Israel strike on Islamic Jihad chief sparks rocket fire from Gaza

Amir Cohen, REUTERS | Smoke rises in the Israeli city of Ashkelon following a rocket attack over the border between Israel and Gaza, November 12, 2019.

Israel killed a top commander from the Iranian-backed Palestinian militant group Islamic Jihad on Tuesday in the Gaza Strip, drawing rocket salvoes that reached as far as Tel Aviv in the worst cross-border fighting in months. 


The rare targeted strike which killed Islamic Jihad’s Baha Abu el-Atta came as Syrian state media said a separate missile attack had hit the home of an Islamic Jihad official in Damascus, killing two people including one of his sons.

As the sound of Palestinian rockets and Israeli air strikes echoed throughout Gaza and Israeli towns across the border, Islamic Jihad leader Khaled el-Batsh spoke at the midday Gaza funeral of Atta.

“Israel executed two coordinated attacks, in Syria and in Gaza, in a declaration of war,” he said. Mourners fired guns into the air, chanting “revenge!”

The targeted killing of the top Islamic Jihad commander in Gaza sparked Palestinian retaliatory fire, according to the Israeli army, with rockets striking the south of Israel. Air raid sirens wailed throughout southern and central Israel as militants responded with heavy rocket fire.

Atta’s killing in his Gaza home is also likely to pose a new challenge for Gaza's ruling Hamas faction, which has mostly tried to maintain a truce with Israel since a 2014 war. Islamic Jihad often carries out attacks independent of Hamas.

‘Ticking time bomb’

Israeli Prime Minister Benjamin Netanyahu held an emergency security cabinet meeting following the attack. Speaking alongside Israel’s military chief Lt. Gen. Aviv Kochavi after the meeting, Netanyahu said Atta was an "arch-terrorist” and the “main generator of terrorism from the Gaza Strip”.

"He was in the midst of plotting additional attacks these very days," Netanyahu said. "He was a ticking bomb."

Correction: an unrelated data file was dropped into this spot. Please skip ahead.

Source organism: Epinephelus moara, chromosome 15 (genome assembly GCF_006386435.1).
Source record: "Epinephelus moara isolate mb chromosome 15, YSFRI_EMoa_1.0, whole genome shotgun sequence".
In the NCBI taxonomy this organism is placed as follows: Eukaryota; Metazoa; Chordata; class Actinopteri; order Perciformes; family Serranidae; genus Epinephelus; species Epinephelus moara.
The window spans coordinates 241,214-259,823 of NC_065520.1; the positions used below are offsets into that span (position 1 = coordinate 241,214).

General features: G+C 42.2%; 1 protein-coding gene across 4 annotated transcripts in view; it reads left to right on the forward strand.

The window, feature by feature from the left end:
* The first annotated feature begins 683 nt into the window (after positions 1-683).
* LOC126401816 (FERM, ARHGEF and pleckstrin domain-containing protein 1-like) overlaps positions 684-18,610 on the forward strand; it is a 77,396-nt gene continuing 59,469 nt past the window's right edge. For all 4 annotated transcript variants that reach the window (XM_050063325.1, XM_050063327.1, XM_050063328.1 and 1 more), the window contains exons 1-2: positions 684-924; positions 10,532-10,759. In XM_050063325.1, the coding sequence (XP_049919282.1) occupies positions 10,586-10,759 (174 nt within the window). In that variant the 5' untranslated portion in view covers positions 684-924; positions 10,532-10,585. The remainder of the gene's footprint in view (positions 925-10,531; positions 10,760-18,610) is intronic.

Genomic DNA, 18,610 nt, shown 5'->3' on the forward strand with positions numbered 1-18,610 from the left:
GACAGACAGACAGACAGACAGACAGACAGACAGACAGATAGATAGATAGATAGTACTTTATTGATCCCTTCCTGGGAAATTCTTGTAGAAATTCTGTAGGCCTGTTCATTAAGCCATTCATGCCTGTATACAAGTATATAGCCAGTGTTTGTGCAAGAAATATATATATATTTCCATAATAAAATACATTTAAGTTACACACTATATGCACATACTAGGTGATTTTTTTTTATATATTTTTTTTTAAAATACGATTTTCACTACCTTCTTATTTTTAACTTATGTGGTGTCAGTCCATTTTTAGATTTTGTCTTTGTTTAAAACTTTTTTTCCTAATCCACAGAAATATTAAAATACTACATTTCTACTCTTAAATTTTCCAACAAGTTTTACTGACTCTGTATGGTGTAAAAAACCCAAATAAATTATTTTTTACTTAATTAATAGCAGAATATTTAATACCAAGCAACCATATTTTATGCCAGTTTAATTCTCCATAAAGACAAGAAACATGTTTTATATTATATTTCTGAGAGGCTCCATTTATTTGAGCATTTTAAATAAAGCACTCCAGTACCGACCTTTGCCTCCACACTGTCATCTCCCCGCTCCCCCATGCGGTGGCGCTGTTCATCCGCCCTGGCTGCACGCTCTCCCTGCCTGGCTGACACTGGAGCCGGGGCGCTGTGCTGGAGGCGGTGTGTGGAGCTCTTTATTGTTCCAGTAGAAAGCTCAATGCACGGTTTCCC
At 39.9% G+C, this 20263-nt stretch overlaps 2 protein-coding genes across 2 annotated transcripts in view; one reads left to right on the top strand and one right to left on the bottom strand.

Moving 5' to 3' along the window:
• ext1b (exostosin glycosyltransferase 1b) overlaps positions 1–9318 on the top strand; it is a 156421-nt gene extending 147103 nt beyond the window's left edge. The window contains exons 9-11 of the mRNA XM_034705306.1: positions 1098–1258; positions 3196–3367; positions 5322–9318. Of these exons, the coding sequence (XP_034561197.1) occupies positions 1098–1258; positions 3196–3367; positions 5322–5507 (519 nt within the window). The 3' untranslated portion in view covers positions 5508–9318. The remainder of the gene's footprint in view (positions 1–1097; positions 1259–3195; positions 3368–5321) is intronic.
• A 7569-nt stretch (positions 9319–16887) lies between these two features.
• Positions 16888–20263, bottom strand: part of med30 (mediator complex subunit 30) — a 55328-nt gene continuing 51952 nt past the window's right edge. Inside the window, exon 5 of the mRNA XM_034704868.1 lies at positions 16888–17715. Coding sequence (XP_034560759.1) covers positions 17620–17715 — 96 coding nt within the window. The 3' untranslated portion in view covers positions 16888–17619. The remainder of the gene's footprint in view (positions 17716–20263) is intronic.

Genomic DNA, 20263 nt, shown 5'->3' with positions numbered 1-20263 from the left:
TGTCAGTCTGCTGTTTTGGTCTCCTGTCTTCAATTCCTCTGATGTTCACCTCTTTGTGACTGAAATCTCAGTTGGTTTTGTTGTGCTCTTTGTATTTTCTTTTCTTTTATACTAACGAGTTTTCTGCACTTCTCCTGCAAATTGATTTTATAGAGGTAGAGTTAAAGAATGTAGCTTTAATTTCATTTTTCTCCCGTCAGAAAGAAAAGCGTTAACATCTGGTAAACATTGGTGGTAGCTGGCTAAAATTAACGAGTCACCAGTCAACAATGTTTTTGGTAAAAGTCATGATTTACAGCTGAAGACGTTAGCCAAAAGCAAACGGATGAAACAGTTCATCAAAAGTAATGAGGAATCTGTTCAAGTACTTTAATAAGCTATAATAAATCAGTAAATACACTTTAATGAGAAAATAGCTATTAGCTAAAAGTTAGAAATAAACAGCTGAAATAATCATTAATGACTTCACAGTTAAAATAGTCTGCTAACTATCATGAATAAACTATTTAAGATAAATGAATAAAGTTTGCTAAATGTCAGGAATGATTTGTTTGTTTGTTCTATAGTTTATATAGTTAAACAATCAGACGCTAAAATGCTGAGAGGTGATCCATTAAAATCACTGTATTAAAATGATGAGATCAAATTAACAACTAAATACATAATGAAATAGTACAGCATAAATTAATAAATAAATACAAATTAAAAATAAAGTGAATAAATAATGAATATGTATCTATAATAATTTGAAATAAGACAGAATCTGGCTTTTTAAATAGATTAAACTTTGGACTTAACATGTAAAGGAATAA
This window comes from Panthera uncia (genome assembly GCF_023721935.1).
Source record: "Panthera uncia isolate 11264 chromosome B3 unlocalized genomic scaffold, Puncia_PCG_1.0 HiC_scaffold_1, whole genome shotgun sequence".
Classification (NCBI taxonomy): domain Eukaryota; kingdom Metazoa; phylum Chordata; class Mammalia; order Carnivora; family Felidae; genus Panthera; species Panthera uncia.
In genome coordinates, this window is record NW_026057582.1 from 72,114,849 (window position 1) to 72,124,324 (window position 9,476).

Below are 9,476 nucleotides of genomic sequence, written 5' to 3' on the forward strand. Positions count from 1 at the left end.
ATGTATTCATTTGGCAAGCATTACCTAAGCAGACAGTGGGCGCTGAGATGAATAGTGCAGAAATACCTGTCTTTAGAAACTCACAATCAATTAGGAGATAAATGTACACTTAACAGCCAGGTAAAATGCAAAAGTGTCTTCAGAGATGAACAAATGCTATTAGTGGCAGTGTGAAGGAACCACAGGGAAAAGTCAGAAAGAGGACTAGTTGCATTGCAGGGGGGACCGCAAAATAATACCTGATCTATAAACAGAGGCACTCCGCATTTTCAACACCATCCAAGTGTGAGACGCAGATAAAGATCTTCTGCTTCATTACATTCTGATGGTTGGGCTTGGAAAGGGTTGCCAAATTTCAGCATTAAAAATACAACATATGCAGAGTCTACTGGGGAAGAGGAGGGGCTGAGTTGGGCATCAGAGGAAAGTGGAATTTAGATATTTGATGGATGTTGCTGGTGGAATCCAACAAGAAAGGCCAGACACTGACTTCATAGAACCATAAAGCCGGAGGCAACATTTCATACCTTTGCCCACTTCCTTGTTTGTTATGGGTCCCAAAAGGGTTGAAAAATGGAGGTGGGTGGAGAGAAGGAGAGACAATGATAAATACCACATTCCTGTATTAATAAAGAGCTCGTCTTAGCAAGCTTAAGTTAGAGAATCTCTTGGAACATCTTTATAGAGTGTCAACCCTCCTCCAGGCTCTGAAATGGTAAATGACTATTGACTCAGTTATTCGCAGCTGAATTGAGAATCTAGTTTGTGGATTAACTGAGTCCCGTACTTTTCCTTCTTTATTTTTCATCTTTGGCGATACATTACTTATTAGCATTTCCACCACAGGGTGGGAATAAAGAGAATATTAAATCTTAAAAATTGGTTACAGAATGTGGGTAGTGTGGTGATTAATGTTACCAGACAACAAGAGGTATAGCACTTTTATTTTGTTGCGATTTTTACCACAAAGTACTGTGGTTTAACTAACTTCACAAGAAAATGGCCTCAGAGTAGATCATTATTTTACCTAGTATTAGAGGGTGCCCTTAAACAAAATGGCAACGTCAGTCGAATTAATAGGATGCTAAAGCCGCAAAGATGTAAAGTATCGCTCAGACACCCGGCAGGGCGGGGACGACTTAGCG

The attack in Damascus targeted the home of another leading Palestinian militant, killing his son and at least one more person. Syrian state media said Israel was responsible for the Damascus attack.

Two rockets targeted the home of a senior figure of the Palestinian Islamic Jihad group, Akram Ajouri, “killing his son Muadh and another person”, Syrian state news agency SANA reported.

The attack in the Mezzah neighbourhood in western Damascus was conducted by “the Zionist criminal enemy”, said SANA, referring to Israel. There was no immediate Israeli comment on the attack in the Syrian capital.
Israel did not comment on the separate strike which Damascus accused it of carrying out in Syria.

The air strikes come at a politically tenuous time for Israel, as Netanyahu leads a caretaker government after two inconclusive elections. His chief challenger, former military chief Benny Gantz, is currently trying to build a coalition government of his own. Gantz said the airstrike was "the right decision".

Tuesday’s strike in Gaza came days after the appointment of hard-line politician Naftali Bennett as Israel's new defence minister. Bennett has long advocated tougher action against Palestinian militants.

But speaking to reporters, Lt. Col. Jonathan Conricus, a military spokesman, said the operation had been planned long ago.

"We essentially over the last week have been waiting for the opportune moment to conduct this surgical strike," the spokesman said.

Vulnerable Iran increases regional dangers

Israel routinely says it holds hold Hamas responsible for any fire emanating from the enclave, but it acknowledges that the vast majority of attacks are carried out by the smaller and more radical Islamic Jihad group.

Since Hamas took over Gaza by force in 2007 from the internationally backed Palestinian Authority, Israel and Gaza militants have fought three wars, with the third in 2014 lasting for 50 days. It was the deadliest and most destructive.

Short-but-frequent spasms of violence have occurred, the latest earlier this month when about 10 projectiles were fired at Israel, who accused Abu el-Atta of being behind them.

Since the 2014 war, Israel has mostly refrained from targeted assassinations of senior Gaza militants. But in May, Israeli airplanes killed a Hamas commander and financial broker in a car travelling in Gaza City during a three-day exchange of fire.

For Iran, Tuesday's targeted attacks on leaders of the Iran-backed Islamic Jihad come at a vulnerable moment as Tehran struggles under crippling US sanctions.

Iran's regional influence is also being challenged by unprecedented, economically driven mass protests in Iraq and Lebanon – two countries where Tehran wields major influence.

The protests are creating unrest that Tehran fears would spark a backlash against Iran-backed proxy militias in those countries and Supreme Leader Ayatollah Ali Khamenei has accused the US and its regional allies of fomenting the Iraq and Lebanon unrest.

(FRANCE 24 with AFP, AP and REUTERS)

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